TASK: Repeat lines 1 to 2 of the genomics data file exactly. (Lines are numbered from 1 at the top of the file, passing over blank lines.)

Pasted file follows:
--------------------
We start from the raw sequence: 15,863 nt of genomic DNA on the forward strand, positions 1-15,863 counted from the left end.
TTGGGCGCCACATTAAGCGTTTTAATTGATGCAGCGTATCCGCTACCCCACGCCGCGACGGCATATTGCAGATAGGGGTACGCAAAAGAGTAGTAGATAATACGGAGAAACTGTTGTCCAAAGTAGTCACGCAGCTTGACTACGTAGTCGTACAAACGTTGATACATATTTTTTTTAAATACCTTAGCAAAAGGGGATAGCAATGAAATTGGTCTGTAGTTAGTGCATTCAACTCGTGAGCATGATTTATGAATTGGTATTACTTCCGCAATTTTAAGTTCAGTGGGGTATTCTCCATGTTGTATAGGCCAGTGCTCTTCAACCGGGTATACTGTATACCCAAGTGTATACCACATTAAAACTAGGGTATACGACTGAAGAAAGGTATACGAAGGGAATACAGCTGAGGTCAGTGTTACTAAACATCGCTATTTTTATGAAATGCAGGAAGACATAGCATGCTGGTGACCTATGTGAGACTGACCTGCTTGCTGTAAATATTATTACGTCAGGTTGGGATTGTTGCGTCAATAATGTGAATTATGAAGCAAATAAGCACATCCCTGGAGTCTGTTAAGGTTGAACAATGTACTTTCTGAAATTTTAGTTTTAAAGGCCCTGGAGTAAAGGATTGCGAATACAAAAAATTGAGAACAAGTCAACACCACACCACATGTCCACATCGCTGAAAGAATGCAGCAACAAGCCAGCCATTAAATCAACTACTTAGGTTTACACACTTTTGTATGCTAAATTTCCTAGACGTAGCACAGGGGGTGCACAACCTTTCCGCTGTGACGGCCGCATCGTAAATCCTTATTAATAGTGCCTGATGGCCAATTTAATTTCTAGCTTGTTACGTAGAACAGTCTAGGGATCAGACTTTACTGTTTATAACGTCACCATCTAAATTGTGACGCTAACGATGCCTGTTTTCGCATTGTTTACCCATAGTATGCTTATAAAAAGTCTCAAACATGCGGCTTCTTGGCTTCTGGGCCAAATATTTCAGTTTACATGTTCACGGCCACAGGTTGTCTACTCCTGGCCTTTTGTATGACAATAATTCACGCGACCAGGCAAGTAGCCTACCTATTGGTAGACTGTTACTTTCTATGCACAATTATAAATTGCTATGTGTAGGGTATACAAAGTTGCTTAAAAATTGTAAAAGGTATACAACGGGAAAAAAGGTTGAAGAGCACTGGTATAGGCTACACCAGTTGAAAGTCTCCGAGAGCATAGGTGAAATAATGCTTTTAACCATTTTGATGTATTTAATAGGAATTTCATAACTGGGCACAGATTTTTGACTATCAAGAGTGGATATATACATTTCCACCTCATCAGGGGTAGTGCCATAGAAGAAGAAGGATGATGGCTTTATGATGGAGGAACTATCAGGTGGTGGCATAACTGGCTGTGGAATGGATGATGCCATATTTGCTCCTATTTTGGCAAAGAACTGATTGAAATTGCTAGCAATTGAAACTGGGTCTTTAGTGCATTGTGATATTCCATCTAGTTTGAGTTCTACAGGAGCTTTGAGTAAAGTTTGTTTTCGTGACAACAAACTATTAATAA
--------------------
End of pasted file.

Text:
We start from the raw sequence: 15,863 nt of genomic DNA on the forward strand, positions 1-15,863 counted from the left end.
TTGGGCGCCACATTAAGCGTTTTAATTGATGCAGCGTATCCGCTACCCCACGCCGCGACGGCATATTGCAGATAGGGGTACGCAAAAGAGTAGTAGATAATACGGAGAAACTGTTGTCCAAAGTAGTCACGCAGCTTGACTACGTAGTCGTACAAACGTTGATACATATTTTTTTTAAATACCTTAGCAAAAGGGGATAGCAATGAAATTGGTCTGTAGTTAGTGCATTCAACTCGTGAGCATGATTTATGAATTGGTATTACTTCCGCAATTTTAAGTTCAGTGGGGTATTCTCCATGTTGTATAGGCCAGTGCTCTTCAACCGGGTATACTGTATACCCAAGTGTATACCACATTAAAACTAGGGTATACGACTGAAGAAAGGTATACGAAGGGAATACAGCTGAGGTCAGTGTTACTAAACATCGCTATTTTTATGAAATGCAGGAAGACATAGCATGCTGGTGACCTATGTGAGACTGACCTGCTTGCTGTAAATATTATTACGTCAGGTTGGGATTGTTGCGTCAATAATGTGAATTATGAAGCAAATAAGCACATCCCTGGAGTCTGTTAAGGTTGAACAATGTACTTTCTGAAATTTTAGTTTTAAAGGCCCTGGAGTAAAGGATTGCGAATACAAAAAATTGAGAACAAGTCAACACCACACCACATGTCCACATCGCTGAAAGAATGCAGCAACAAGCCAGCCATTAAATCAACTACTTAGGTTTACACACTTTTGTATGCTAAATTTCCTAGACGTAGCACAGGGGGTGCACAACCTTTCCGCTGTGACGGCCGCATCGTAAATCCTTATTAATAGTGCCTGATGGCCAATTTAATTTCTAGCTTGTTACGTAGAACAGTCTAGGGATCAGACTTTACTGTTTATAACGTCACCATCTAAATTGTGACGCTAACGATGCCTGTTTTCGCATTGTTTACCCATAGTATGCTTATAAAAAGTCTCAAACATGCGGCTTCTTGGCTTCTGGGCCAAATATTTCAGTTTACATGTTCACGGCCACAGGTTGTCTACTCCTGGCCTTTTGTATGACAATAATTCACGCGACCAGGCAAGTAGCCTACCTATTGGTAGACTGTTACTTTCTATGCACAATTATAAATTGCTATGTGTAGGGTATACAAAGTTGCTTAAAAATTGTAAAAGGTATACAACGGGAAAAAAGGTTGAAGAGCACTGGTATAGGCTACACCAGTTGAAAGTCTCCGAGAGCATAGGTGAAATAATGCTTTTAACCATTTTGATGTATTTAATAGGAATTTCATAACTGGGCACAGATTTTTGACTATCAAGAGTGGATATATACATTTCCACCTCATCAGGGGTAGTGCCATAGAAGAAGAAGGATGATGGCTTTATGATGGAGGAACTATCAGGTGGTGGCATAACTGGCTGTGGAATGGATGATGCCATATTTGCTCCTATTTTGGCAAAGAACTGATTGAAATTGCTAGCAATTGAAACTGGGTCTTTAGTGCATTGTGATATTCCATCTAGTTTGAGTTCTACAGGAGCTTTGAGTAAAGTTTGTTTTCGTGACAACAAACTATTAATAA